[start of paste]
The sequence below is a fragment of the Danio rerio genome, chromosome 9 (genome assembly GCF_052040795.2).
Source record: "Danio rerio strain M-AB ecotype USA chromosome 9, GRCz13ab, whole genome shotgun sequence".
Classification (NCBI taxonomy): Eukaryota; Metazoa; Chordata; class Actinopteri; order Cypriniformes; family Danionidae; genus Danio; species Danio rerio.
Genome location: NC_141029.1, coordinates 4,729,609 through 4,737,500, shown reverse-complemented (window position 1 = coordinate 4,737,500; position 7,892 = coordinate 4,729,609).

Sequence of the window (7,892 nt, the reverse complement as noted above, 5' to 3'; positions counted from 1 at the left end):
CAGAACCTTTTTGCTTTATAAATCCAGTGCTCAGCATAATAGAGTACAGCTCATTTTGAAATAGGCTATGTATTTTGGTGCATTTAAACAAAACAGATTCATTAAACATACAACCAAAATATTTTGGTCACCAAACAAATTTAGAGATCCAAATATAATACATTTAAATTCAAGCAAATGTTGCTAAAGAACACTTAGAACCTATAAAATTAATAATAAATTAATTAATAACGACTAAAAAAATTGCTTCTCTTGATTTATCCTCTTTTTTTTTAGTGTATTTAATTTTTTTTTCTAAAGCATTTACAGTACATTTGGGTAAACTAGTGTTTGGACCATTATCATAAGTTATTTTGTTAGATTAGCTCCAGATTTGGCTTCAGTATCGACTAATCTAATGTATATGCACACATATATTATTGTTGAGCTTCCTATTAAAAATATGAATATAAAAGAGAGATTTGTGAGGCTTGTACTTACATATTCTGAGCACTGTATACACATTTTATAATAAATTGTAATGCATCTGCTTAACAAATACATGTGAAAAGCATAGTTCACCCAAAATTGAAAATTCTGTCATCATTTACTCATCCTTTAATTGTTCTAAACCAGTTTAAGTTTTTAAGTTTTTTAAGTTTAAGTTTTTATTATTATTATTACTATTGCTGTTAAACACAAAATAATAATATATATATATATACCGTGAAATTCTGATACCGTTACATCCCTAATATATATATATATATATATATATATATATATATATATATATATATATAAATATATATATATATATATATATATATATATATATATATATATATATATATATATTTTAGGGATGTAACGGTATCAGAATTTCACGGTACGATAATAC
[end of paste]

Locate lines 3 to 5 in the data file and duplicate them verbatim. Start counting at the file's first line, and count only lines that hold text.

Classification (NCBI taxonomy): Eukaryota; Metazoa; Chordata; class Actinopteri; order Cypriniformes; family Danionidae; genus Danio; species Danio rerio.
Genome location: NC_141029.1, coordinates 4,729,609 through 4,737,500, shown reverse-complemented (window position 1 = coordinate 4,737,500; position 7,892 = coordinate 4,729,609).

Sequence of the window (7,892 nt, the reverse complement as noted above, 5' to 3'; positions counted from 1 at the left end):